When hiking in the wild, you'll need a consistent source of light. Although rechargeable sources of light allow for increased versatility, they can disappoint when you're stuck in the woods without any power sources.  For long trips, you might consider a light with batteries, or be sure to have a charging option.

    The benefits of alkaline batteries is that you can carry several batteries as you plan for your hike. Packing several sets of batteries will allow you to make replacements when necessary, thus putting your flashlight to good use.  If you have enough batteries, you don't have to use a flashlight sparingly to avoid low battery situations when deep in the wild. 

    With a battery-powered flashlight, you can hike comfortably, knowing a replacement battery is just a pocket away.

    However, the best option is a flashlight that offers all options.  Such as the B.A.M.F.F. DUAL LED Tactical flashlight by STKR Concepts.  The higher end models of the BAMFF line offer rechargeable 18650 lithium batteries that are swapable (not built into the flashlight).  You can bring several high capacity lithium batteries on your adventure.  In fact, the BAMFF Flashlights also come with a special battery holder that allows the user to also run them with alkaline batteries in a pinch.  With the battery options on the BAMFF flashlights, you will always have a powerful flashlight at your side ready to light your way

    High-Quality Flashlights Have Zoom Features

    Almost all high-quality flashlights come with zoom capabilities that allow you to either narrow or spread out the beam. Zoom or light adjustment features can help you focus on a particular area of interest or even view far ahead.  On the other hand, the BAMFF Flashlight by STKR has DUAL LEDs so you can have wide and spot lights at the same time.

    Allow Group Hiking

    If you love night hiking with like-minded backpackers, you'll find a flashlight useful for your escapades. Unlike headlamps that focus light on other people's eyes, you can control the direction of a flashlight, thus making it ideal for use in groups.

    Can Create Distress Signals

    Courtesy of their superior light-emitting capabilities, flashlights can come in handy in distress situations. Advanced flashlights come packed with features that allow users to control illumination patterns, making it easy to call for help in emergencies.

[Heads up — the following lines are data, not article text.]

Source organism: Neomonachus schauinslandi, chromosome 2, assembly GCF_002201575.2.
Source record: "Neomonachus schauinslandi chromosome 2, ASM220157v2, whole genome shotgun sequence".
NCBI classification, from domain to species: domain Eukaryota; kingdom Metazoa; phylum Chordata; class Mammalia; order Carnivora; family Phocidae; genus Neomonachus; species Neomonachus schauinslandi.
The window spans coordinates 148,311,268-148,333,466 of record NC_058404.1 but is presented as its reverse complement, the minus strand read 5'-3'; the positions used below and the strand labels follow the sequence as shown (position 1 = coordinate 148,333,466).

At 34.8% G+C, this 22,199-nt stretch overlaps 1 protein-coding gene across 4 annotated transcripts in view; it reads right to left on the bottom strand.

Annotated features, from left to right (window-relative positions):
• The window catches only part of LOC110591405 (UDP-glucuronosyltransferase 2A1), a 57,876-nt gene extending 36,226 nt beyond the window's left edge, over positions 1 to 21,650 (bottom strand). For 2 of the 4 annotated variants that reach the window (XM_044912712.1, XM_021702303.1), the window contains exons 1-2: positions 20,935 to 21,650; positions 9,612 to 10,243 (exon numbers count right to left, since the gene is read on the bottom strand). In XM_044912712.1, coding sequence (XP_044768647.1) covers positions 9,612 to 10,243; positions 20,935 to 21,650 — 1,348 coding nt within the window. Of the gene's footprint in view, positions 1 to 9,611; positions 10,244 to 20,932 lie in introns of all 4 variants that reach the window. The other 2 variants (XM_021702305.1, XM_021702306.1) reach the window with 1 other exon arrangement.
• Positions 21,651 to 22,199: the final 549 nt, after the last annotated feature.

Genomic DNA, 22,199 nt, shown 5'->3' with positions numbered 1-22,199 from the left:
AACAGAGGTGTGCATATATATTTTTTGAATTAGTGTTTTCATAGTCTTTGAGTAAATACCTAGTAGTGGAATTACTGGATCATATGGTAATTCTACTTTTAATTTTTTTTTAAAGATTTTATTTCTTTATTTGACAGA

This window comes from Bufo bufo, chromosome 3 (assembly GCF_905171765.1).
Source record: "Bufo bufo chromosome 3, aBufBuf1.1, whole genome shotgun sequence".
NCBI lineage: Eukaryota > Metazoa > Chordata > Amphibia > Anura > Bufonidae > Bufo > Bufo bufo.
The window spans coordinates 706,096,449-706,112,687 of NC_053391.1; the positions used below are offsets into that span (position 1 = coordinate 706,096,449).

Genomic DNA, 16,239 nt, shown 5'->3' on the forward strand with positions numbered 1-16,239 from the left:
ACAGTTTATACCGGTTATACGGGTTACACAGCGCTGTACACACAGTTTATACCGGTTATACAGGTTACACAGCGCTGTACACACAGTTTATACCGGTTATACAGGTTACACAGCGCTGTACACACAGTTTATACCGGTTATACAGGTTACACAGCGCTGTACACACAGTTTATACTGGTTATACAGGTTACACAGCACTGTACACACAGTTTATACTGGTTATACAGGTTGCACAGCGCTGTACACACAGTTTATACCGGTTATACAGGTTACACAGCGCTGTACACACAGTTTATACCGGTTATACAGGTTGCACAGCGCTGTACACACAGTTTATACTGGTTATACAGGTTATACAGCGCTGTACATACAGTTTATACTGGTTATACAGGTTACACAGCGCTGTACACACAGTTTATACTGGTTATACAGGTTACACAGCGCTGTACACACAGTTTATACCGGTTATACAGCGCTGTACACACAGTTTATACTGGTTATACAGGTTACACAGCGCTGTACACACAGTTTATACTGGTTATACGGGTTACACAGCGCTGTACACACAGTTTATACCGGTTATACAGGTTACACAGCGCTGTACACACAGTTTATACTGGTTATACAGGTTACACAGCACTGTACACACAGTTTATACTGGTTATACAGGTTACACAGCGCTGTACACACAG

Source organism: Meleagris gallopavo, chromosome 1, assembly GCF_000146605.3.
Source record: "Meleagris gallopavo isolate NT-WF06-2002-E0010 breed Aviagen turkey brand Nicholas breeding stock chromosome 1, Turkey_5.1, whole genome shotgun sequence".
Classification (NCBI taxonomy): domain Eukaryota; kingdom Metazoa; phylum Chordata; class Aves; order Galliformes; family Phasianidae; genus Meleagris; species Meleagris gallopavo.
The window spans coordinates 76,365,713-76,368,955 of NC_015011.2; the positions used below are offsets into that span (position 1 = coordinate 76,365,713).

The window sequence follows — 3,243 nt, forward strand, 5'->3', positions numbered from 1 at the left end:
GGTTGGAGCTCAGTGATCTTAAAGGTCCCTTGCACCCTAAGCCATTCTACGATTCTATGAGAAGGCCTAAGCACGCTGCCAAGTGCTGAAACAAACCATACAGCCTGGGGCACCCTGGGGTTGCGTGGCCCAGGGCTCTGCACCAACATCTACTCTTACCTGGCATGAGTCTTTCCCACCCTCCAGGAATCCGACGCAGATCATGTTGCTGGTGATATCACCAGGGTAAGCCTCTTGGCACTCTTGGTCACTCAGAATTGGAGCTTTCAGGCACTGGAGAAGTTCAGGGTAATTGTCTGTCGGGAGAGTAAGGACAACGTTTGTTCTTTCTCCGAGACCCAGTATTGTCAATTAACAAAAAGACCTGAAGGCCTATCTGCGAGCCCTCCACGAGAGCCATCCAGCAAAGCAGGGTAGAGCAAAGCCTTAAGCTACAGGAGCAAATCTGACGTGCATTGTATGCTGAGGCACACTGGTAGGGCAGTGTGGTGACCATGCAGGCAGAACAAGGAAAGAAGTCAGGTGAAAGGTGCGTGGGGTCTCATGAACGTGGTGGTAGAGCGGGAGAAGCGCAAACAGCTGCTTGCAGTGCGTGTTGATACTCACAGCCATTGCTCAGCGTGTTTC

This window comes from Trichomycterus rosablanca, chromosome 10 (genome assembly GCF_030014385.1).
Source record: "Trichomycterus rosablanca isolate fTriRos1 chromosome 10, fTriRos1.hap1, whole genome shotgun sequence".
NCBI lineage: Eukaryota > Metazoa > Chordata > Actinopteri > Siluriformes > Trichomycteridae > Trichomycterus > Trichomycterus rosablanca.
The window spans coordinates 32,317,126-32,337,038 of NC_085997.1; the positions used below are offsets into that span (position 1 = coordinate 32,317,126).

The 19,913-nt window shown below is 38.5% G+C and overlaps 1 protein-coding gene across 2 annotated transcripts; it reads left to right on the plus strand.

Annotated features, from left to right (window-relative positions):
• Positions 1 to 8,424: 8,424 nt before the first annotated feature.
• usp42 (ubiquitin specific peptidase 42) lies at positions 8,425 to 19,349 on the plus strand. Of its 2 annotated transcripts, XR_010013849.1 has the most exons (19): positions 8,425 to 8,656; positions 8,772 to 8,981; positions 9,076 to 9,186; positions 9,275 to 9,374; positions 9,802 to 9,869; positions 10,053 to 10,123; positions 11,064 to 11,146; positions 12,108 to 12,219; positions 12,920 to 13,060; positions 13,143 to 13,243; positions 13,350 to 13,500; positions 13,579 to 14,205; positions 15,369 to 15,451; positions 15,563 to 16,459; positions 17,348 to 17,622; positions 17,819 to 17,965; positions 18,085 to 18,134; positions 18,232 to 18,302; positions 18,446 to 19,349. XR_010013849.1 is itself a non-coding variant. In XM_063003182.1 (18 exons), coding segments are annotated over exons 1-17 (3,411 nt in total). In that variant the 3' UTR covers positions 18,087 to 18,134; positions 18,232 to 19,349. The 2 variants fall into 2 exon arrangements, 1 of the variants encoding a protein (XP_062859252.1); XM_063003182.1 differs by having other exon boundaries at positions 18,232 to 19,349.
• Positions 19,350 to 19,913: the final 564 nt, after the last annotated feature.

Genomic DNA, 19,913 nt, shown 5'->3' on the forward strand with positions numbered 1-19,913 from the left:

When it comes to self-defense, you can improvise with your flashlight and use it as a weapon. Although some flashlights are designed to be compact and lightweight, they can still come in handy when used in emergencies.

    Powerful Light Source and Power Source

    Modern flashlights can really be a powerful light source. Larger flashlights can produce 1000 lumens, and be a power bank for items such as your phone.  You can plug your phone via USB directly into these larger flashlights and catch a quick charge.  Maybe enough to get you out of a pinch if you become lost and need that cell phone!  In regards to power and lumens, beware of cheap, non-branded lights making false claims about the lumen brightness.  There are a lot of less than reputable companies selling flashlights with false claims on the market.  Buy from reputable brands and dealers to ensure you get what you pay for.     

    Modern Flashlights Come With Advanced Features

    You'll find that new age flashlights come with a host of features. Most flashlights are water-resistant, allowing for use during extreme weather, and even diving. Some flashlights like our B.A.M.F.F. Dual LED Tactical Flashlights use a rechargeable battery and can last for up to 7 hours.

    Cons of Flashlights

    Holding Flashlights for Long Is Tiresome

    Regardless of size or compactness, holding a flashlight for long tends to lead to hand fatigue. You'll find that flashlights that come packed with several features and capabilities are usually larger, meaning they can't be held long without fatigue creeping in.

    Headlamps can be worn for hours non-stop without discomfort; however, the same can't be said about flashlights.

    Easy to Drop

    While some might have handles, flashlights are usually easy to drop, especially after long, tiresome hikes, or even during emergencies. And once these devices drop, chances are they'll get damaged, especially if they fall on hard, rocky surfaces.

    Can Attract Unwanted Attention

    Due to their superior power in terms of brightness settings, a flashlight might warrant unnecessary attention. It's hard to enter stealth mode when using a flashlight as wild animals, or nearby hikers can easily spot the bright light.  

    Headlamp vs. Flashlight: Which One Should You Choose?

    Both headlamps and flashlights are appropriate sources of light that will make your life easier when hiking at night.

    Carrying both can come in handy, but if you must choose one between the two options, consider the following questions.